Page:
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Product is outside for too long at many airports

The increase in air transport has been happening for some years now, according to Alain Tulpin of the Tulpin Group. “Air freight was doomed to die,” he says. But thanks to a shift in shipping, air transport could recover. “With the larger container ships and the slow steaming effort since 2006, that has changed.” That is mostly due to the longer transportation times. “In the past, a container from Brazil to Zeebrugge would be at sea for seven days. Ships traveled 1,000 kilometres on average every day. That speed has been cut in half nowadays, so that transit times last longer.” “There’s now even such a thing as super slow steaming, for which the ships have to be equipped with new motors. Ships have turned into traveling warehouses. Air freight has recovered because of that.”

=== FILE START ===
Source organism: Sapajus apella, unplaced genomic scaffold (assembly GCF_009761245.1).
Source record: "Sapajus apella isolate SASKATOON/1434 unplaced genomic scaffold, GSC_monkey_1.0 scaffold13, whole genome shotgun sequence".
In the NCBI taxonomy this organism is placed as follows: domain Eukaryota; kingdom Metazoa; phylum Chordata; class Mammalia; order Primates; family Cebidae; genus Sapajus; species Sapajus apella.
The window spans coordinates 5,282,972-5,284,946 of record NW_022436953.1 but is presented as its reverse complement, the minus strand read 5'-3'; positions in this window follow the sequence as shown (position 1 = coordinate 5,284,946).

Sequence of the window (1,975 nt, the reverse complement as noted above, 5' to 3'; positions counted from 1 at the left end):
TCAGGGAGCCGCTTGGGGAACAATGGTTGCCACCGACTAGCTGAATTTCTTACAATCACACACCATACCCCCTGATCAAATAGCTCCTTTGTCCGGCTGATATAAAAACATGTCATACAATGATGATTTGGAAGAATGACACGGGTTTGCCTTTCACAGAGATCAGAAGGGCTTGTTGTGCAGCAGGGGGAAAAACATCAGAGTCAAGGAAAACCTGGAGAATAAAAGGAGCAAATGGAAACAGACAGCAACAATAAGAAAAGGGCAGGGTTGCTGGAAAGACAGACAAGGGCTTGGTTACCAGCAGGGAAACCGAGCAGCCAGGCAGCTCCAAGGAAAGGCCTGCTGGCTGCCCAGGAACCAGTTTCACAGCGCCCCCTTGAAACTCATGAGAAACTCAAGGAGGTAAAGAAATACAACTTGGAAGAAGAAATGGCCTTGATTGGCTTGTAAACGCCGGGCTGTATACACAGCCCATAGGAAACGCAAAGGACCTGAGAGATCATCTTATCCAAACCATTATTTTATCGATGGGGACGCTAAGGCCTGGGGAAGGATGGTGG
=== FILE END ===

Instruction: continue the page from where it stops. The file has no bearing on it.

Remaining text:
At product level, shifts can be seen between the various transport methods. “If absolutely necessary, they’ll fly grapes, while that was all done by boat a few years ago,” Alain knows. However, those shifts go both ways. Legumes, for example, used to be flown a lot, but are now shipped more often. “And then there are the products such as strawberries and beans. These have to be flown, because these types of products don’t have a long shelf life.”

Pineapple no longer flown
Another shift is that of country of origin. In the past, raspberries were flown from Chile during the winter months. Egypt, Portugal and Morocco, however, have also picked up this cultivation, so that air routes have shifted to the Mediterranean. “Ripe mangoes are also flown, although that’s temporary,” Alain says. “More mango ripening facilities are being built, and although ripening doesn’t result in the same flavour, consumers also consider the price. An airplane mango costs about 2.5 times more than boat mangoes, so even when that boat mango is ripened, it will still be cheaper.” In the long term, Alain expects that flown mangoes will be pushed away from the market. That happened with pineapples in the past. This tropical fruit was mostly flown at first, but current supply is only by ship.